About Me

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Guymon, Oklahoma, United States
I am blessed to live where my grandfather homesteaded, to have three beautiful daughters who are my best friends, to have six delightful grandchildren who live nearby, to be married to my sweetheart of 35 years and to thrill to the special magic of creating my own works of art. I'll never cease to thrill to witnessing new ideas and images come to life from the point of a pencil or splash of a brush. I am blessed.

Thursday, July 22, 2010


Since completing the OHMS show, I have been pushing to finish this big acrylic painting on masonite.  I still have some touching up to do on the border but decided to go ahead and post it now.  My free time on my easel is close to an end with school starting soon.

Like just about everything else I seem to do, this piece started out as a classroom demonstration.  I was showing my students how to apply collage surfaces and glued a piece of fringed fabric to a 24" x 48" sheet of primed masonite.  From there I started building up the images of three, Native American, Fancy Shawl Dancers.

I have been intrigued by the Fancy Shawl Dance since I discovered it a few years ago.  It is a modern dance which provides Native American women a chance to show their athletic and performance skills equal to those of men.  It has no single tribal affiliation and costuming can be just about anything the performer wants as long it features flowing fringe/ribbons and light weight fabrics.  When performed, the dancer nearly lifts off the ground and it's an amazing sight to see the showmanship of a skilled Fancy Shawl performer.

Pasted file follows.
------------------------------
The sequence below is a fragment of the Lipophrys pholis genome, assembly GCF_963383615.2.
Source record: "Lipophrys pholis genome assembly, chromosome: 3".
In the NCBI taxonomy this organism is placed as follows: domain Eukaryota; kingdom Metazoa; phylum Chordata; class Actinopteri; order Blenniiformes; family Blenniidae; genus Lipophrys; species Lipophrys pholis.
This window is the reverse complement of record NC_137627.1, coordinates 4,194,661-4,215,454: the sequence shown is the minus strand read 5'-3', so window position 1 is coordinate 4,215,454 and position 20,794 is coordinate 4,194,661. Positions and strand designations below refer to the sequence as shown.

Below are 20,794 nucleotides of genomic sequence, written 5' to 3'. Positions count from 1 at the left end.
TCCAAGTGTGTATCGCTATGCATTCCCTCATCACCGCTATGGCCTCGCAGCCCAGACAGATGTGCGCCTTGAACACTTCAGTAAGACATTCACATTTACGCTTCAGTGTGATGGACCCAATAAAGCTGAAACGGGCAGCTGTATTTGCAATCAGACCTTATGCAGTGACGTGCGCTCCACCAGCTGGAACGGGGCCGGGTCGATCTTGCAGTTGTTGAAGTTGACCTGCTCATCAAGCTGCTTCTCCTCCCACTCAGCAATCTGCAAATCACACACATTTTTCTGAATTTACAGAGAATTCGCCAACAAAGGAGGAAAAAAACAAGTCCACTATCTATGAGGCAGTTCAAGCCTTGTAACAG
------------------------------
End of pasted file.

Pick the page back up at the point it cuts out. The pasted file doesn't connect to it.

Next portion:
In this piece, I wanted to show something of a progression of the dance and the dancer.  I envisioned the dancer on the left to be the elder moving slower and in a more traditional fashion.  I saw the center dancer becoming faster and more athletic and finally I wanted to portray the dancer on the right as the flashy youngster who spins about with amazing agility and quick, pounding footsteps.

The dessert for me in this piece was painting all the tiny bead work and all those ribbons and fringe.  I really wanted to capture their movement.  Since this piece is built from photographs I found and didn't personally take (even though I altered and changed lots of elements) I don't intend to sell it.  I plan to add a few more finishing touches and maybe put some bead work along the edges of the glued fabric background, varnish it and hang it in my home.

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